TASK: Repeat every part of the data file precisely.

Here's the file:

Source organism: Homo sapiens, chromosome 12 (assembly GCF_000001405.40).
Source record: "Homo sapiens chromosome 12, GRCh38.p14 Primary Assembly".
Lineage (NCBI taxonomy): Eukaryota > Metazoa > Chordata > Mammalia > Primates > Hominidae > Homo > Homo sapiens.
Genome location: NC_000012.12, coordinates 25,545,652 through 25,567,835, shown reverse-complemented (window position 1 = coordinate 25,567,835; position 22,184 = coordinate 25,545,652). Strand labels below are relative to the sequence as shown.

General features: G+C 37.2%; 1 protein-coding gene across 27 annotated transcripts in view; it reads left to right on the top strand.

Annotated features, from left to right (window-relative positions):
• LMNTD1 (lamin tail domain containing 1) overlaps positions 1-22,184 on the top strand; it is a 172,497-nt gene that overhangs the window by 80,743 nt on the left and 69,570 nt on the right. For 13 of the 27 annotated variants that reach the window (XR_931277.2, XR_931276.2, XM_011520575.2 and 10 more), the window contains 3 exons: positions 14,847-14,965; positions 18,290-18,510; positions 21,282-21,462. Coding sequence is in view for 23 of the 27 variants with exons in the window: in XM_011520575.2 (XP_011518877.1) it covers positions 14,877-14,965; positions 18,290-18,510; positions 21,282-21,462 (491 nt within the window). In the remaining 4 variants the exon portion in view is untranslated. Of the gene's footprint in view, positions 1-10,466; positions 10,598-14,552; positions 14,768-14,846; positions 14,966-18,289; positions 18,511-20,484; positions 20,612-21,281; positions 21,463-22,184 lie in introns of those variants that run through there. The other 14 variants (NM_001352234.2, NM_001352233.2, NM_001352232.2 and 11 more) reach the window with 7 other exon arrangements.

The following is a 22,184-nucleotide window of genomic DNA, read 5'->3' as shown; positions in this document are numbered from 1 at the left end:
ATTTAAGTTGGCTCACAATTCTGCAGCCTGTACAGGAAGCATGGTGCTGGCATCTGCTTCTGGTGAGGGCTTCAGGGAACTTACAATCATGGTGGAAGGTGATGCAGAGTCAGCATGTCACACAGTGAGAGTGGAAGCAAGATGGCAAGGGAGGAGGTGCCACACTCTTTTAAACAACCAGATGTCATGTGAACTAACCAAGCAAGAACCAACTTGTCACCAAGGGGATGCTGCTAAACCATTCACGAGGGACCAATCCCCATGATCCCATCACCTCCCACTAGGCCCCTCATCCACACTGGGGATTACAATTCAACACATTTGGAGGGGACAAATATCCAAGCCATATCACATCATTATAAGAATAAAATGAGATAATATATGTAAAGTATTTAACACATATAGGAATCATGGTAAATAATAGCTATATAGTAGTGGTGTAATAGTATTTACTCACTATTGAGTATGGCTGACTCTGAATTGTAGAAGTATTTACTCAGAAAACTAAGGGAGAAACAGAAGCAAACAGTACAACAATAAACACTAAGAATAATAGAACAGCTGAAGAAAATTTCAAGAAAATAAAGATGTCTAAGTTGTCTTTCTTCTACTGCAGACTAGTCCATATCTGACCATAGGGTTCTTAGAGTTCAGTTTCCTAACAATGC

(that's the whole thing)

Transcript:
Source organism: Homo sapiens, chromosome 12 (assembly GCF_000001405.40).
Source record: "Homo sapiens chromosome 12, GRCh38.p14 Primary Assembly".
Lineage (NCBI taxonomy): Eukaryota > Metazoa > Chordata > Mammalia > Primates > Hominidae > Homo > Homo sapiens.
Genome location: NC_000012.12, coordinates 25,545,652 through 25,567,835, shown reverse-complemented (window position 1 = coordinate 25,567,835; position 22,184 = coordinate 25,545,652). Strand labels below are relative to the sequence as shown.

General features: G+C 37.2%; 1 protein-coding gene across 27 annotated transcripts in view; it reads left to right on the top strand.

Annotated features, from left to right (window-relative positions):
• LMNTD1 (lamin tail domain containing 1) overlaps positions 1-22,184 on the top strand; it is a 172,497-nt gene that overhangs the window by 80,743 nt on the left and 69,570 nt on the right. For 13 of the 27 annotated variants that reach the window (XR_931277.2, XR_931276.2, XM_011520575.2 and 10 more), the window contains 3 exons: positions 14,847-14,965; positions 18,290-18,510; positions 21,282-21,462. Coding sequence is in view for 23 of the 27 variants with exons in the window: in XM_011520575.2 (XP_011518877.1) it covers positions 14,877-14,965; positions 18,290-18,510; positions 21,282-21,462 (491 nt within the window). In the remaining 4 variants the exon portion in view is untranslated. Of the gene's footprint in view, positions 1-10,466; positions 10,598-14,552; positions 14,768-14,846; positions 14,966-18,289; positions 18,511-20,484; positions 20,612-21,281; positions 21,463-22,184 lie in introns of those variants that run through there. The other 14 variants (NM_001352234.2, NM_001352233.2, NM_001352232.2 and 11 more) reach the window with 7 other exon arrangements.

The following is a 22,184-nucleotide window of genomic DNA, read 5'->3' as shown; positions in this document are numbered from 1 at the left end:
ATTTAAGTTGGCTCACAATTCTGCAGCCTGTACAGGAAGCATGGTGCTGGCATCTGCTTCTGGTGAGGGCTTCAGGGAACTTACAATCATGGTGGAAGGTGATGCAGAGTCAGCATGTCACACAGTGAGAGTGGAAGCAAGATGGCAAGGGAGGAGGTGCCACACTCTTTTAAACAACCAGATGTCATGTGAACTAACCAAGCAAGAACCAACTTGTCACCAAGGGGATGCTGCTAAACCATTCACGAGGGACCAATCCCCATGATCCCATCACCTCCCACTAGGCCCCTCATCCACACTGGGGATTACAATTCAACACATTTGGAGGGGACAAATATCCAAGCCATATCACATCATTATAAGAATAAAATGAGATAATATATGTAAAGTATTTAACACATATAGGAATCATGGTAAATAATAGCTATATAGTAGTGGTGTAATAGTATTTACTCACTATTGAGTATGGCTGACTCTGAATTGTAGAAGTATTTACTCAGAAAACTAAGGGAGAAACAGAAGCAAACAGTACAACAATAAACACTAAGAATAATAGAACAGCTGAAGAAAATTTCAAGAAAATAAAGATGTCTAAGTTGTCTTTCTTCTACTGCAGACTAGTCCATATCTGACCATAGGGTTCTTAGAGTTCAGTTTCCTAACAATGC